Share on other sites

What would we do without our holy pizza pans? :D Here's the link I mentioned before. http://www.againstthegraingourmet.com/store-locator/ I cook it at the higher temperature and for a few minutes more, then let it rest on the counter about five minutes before I slice and serve it. It is the bomb. DP says it's as good as any pizza he had on "The Hill" in St. Louis.

I'll still always love Chebes, my first gluten-free pizza that didn't have a horrid texture. But ATG is awesome, just don't add cheese! (They have the cheese down, they're from Vermont.) I've been e-mailing the corporate headquarters of a major grocery store chain where I live trying to convince them to carry it. Even though I have to take a road trip to buy them, it's worth it. A medium sized pie costs between $11.50 - $14.00 depending on where you purchase it. The crust is awesome. It has flexion. :D

0

Share this post


Link to post
Share on other sites

After eliminating a number of basically inedible products, I liked Chebe's first, and it is still a really good crust but it isn't as good as Against the Grain frozen pizza. That's just MHO. They have a store locator on their website, but do call ahead as they suggest.

I totally understand the need for pizza.

I love the Against the Grain frozen pizza! I wish it weren't so darn expensive though.

0

Share this post


Link to post
Share on other sites

So I dared the adventure again!! I kept everything you guys said in mind and by some miracle this crazy baker made it work! Here's hoping I remember what I did for next time :) Thanks all!

0

Share this post


Link to post
Share on other sites

When I make Bob's Red Mill pizza crust I divide the dough evenly and press them out on cookie pans lined with parchment paper. Normally each pizza is about 12". I then very lightly coat the top of each pizza with the tomato sauce that I'm going to use, just to keep the dough from becoming too crispy. I bake that for 10 minutes at the recommended temp, then take them out and put on more tomato sauce and other ingredients. I bake those for an additional 10 minutes. I'll normally eat one and freeze the other.

0

Share this post


Link to post
Share on other sites

Create an account or sign in to comment

You need to be a member in order to leave a comment

Create an account

Sign up for a new account in our community. It's easy!


Register a new account

Sign in

Already have an account? Sign in here.


Sign In Now
0

  • Forum Statistics

    • Total Topics
      104,120
    • Total Posts
      919,468
  • Topics

  • Posts

    • Hi Alok, I suggest not eating any soy.  Soy is one of the top 8 food allergens in the USA.  Soy has other things about it that are not helpful to us.  Plus it is often sprayed with pesticides that are not so great for people.  Maybe you can try some other food for a while?  Also it might help to wash all your vegetables before using them. Just some ideas, I hope they help.
    • What she said!     The antibody panel is an important part of follow-up!
    • I have Celiac, Hashi's thyroid disease, Sjogren's Syndrome and Reynaud's Syndrome.  All have gotten better, inflammation wise, after 11 years gluten free.  I am very strict with my diet, never take chances if I feel the food is not really gluten free and limit the number of times I go out to eat.  I am not saying I never go out but it is normal for my husband and I to not see the inside of a restaurant for 3-4 months at a time and then I only eat at the places that have never glutened me.  I am lucky in that the state I live in has 3 restaurant chains that are run/owned by Celiac's, so they get it right every time. You have not been gluten free for very long, in reality.  It took me three years to completely rid myself of all symptoms related to the disease.  I was 46 at the time of diagnosis.  I know it is hard to accept that healing can take that long but you have to measure it differently.  Looking back, you should feel better than you did a year ago.  As time goes on, healing slowly takes place until you realize that certain problems have disappeared.  It is not as cut and dried as taking an antibiotic for an infection. http://www.drweil.com/drw/u/ART03424/Elevated-Creactive-Protein-CRP.html  Read this article on elevated c reactive protein. It is by Dr. Weil, who is a Harvard trained physician who chose to go the more natural route to healing people.  All his stuff is interesting.  Yes, your elevated level will most likely come down, as you heal better.  Pay attention to it but don't let it freak you out too much!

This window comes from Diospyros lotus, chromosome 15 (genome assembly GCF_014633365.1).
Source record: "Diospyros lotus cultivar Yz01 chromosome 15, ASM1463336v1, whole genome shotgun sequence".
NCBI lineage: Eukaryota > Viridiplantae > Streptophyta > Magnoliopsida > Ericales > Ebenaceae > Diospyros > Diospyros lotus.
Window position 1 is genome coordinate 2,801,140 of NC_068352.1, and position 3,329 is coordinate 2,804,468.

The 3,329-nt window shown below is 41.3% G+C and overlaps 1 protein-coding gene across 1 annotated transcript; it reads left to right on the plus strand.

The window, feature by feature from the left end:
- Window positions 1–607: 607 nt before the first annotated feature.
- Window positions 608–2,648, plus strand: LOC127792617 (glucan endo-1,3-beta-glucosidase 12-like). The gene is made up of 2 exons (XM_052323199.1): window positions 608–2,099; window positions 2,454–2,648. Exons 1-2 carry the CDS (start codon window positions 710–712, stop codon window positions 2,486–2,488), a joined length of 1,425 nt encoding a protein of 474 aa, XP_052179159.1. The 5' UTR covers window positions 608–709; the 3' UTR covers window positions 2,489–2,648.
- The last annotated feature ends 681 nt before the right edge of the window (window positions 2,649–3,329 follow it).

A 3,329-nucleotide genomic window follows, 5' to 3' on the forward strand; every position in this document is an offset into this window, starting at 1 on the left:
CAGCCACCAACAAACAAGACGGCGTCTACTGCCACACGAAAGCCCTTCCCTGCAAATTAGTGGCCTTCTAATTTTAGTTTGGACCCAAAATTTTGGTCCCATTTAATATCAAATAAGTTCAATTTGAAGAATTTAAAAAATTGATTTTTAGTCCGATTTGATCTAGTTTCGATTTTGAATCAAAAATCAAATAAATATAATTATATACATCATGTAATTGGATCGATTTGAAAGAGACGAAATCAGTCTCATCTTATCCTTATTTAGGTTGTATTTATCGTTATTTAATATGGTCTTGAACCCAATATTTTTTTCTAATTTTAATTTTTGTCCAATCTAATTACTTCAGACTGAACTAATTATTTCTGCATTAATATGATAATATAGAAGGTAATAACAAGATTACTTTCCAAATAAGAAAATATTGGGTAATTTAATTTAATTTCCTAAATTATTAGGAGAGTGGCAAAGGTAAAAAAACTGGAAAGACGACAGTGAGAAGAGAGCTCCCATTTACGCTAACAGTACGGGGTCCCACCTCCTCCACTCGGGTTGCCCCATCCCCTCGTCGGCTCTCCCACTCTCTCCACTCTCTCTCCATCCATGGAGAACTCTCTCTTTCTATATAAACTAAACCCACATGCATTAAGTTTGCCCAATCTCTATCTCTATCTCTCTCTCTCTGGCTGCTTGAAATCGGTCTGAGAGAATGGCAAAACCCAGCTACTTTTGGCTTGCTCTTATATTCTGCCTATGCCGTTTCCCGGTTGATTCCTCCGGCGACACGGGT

• Hi Calla, I think the safe answer is 12 weeks on gluten for a blood test.  I am pretty sure they say 2 weeks on gluten for the gut endoscopy.  But usually people/doctors don't want to  do an endoscopy before a positive blood test, so catch 22 there. There's a chance you still have active antibodies in your blood after 3 weeks off gluten.  But nobody can tell you for sure.  If you can get you doctor to test you now and in 9 more weeks if you are negative now, that might work.  If the doctor is willing to do 2 tests, that would be great. The best thing would have been to do all celiac disease testing before going gluten-free.  But sometimes it doesn't work out that way. The University of Chicago celiac center has an FAQ that answers some of your questions. http://www.cureceliacdisease.org/faq/i-dont-have-the-money-to-get-tested-for-celiac-disease-but-a-gluten-free-diet-makes-me-feel-better-is-it-okay-to-start-the-diet-without-being-diagnosed/ Welcome to the forum!  
    • Couldn't have said it better!  
  • Upcoming Events

  • Blog Entries

  • Recent Status Updates

  • Who's Online (See full list)

  • Member Statistics

    • Total Members
      61,159
    • Most Online
      1,763

    Newest Member
    Anns
    Joined